While this biopic has the standard sumptuous production values of a British period drama, it's also a lot more complex than expected. For his directing debut, Andy Serkis recounts the life of a man who is so genuinely inspirational that he never needs to crank up the sentimentality. Characters burst with personality, and the events unfold with some unexpected complications that make the movie strikingly edgy. It also, of course, looks gorgeous.
This is the story of Robin Cavendish (Andrew Garfield), who travels to Kenya in 1958 with his pregnant wife Diana (Claire Foy) on tea-plantation business and is stricken with polio, paralysed from the neck down and needing a ventilator to breathe. They move back to England, where Robin gets increasingly annoyed by his life in hospital. So he convinces Diana to take him home, against the doctors' advice, and gets his inventor pal Teddy (Hugh Bonneville) to design a chair with a built-in respirator so he can get out and about. This is a revolution for him, and he becomes an advocate in helping severely disabled people like him find independence from hospital care so they can life their lives.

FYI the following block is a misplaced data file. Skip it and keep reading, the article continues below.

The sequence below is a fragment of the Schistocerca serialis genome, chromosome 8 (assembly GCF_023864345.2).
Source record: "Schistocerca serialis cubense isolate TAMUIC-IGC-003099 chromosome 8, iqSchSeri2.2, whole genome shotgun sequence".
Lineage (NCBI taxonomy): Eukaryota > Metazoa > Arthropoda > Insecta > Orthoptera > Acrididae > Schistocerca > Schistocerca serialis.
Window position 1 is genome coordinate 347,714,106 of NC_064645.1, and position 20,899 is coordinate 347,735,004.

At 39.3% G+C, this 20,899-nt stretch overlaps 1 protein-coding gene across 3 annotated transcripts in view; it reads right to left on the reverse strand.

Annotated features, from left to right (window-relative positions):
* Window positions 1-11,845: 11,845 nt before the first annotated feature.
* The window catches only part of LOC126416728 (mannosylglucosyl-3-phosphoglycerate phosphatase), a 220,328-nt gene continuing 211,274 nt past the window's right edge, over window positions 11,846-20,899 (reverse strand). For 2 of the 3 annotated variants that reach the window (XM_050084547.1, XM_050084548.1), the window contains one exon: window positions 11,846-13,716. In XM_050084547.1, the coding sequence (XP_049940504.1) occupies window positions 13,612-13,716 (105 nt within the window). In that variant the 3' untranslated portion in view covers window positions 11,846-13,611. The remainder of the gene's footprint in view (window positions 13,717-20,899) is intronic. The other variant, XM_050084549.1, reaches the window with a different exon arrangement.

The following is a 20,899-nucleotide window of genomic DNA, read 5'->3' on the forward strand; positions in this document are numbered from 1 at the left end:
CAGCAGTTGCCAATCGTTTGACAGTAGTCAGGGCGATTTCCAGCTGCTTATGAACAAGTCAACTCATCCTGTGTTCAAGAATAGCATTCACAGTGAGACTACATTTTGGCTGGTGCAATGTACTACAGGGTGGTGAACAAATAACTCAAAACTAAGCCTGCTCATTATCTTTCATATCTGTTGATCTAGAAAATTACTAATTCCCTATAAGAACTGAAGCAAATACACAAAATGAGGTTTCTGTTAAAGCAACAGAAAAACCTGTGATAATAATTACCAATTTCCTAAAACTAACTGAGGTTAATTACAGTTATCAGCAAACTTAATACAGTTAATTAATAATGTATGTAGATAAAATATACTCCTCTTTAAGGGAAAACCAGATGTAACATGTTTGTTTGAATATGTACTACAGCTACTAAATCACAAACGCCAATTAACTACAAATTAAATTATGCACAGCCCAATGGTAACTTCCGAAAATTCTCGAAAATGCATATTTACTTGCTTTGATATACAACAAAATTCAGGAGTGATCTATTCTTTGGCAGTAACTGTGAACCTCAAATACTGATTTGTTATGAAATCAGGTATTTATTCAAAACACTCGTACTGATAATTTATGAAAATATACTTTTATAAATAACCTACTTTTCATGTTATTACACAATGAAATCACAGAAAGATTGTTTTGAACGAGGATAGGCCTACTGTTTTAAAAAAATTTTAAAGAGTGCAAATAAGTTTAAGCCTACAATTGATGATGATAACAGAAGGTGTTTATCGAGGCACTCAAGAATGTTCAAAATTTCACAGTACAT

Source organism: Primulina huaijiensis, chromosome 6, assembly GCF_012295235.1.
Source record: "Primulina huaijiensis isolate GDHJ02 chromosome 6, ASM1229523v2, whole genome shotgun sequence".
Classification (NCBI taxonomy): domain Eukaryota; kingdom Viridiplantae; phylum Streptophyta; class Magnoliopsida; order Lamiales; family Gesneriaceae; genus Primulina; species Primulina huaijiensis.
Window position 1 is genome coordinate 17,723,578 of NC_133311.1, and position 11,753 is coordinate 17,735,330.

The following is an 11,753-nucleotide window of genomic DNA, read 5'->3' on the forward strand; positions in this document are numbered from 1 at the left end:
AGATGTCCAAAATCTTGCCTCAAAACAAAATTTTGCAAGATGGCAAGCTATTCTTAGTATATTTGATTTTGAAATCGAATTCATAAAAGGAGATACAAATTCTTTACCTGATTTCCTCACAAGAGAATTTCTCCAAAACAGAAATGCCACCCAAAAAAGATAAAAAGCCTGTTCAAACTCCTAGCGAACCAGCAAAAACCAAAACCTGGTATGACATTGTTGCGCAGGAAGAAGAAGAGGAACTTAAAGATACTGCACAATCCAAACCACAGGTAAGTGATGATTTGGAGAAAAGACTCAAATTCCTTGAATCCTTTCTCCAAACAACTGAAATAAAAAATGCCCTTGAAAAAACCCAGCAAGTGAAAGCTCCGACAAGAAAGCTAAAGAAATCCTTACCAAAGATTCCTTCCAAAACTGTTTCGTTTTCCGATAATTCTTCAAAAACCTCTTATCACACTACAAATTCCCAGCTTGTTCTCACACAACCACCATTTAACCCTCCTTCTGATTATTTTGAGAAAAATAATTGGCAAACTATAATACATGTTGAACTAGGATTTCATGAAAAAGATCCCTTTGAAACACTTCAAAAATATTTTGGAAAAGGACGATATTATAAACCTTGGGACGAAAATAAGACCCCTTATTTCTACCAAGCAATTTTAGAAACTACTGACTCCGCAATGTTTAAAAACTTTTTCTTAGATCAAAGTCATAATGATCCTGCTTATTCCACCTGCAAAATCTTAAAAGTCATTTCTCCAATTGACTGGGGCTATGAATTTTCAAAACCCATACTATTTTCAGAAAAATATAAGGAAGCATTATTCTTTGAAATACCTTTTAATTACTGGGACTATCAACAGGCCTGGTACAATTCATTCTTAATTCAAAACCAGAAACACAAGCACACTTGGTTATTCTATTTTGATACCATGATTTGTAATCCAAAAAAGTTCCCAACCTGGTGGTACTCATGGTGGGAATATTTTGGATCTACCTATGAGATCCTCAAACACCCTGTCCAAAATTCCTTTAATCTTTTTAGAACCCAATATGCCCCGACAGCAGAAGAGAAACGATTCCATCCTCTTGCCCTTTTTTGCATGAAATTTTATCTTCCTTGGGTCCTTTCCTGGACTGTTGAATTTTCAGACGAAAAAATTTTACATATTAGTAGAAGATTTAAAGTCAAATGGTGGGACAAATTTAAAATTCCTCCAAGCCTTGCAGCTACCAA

Continue reading: Breathe Review
Gangster No. 1 feels like pieces a bunch of other, better movies slapped together -- GoodFellas' musical selections, the violence from American Psycho and Henry: Portrait of a Serial Killer, a dash of any Quentin Tarantino or Guy Ritchie style of editing, Malcolm McDowell in a performance recalling A Clockwork Orange. Some of it's fun, but it just isn't original or creative.
Continue reading: Gangster No. 1 Review
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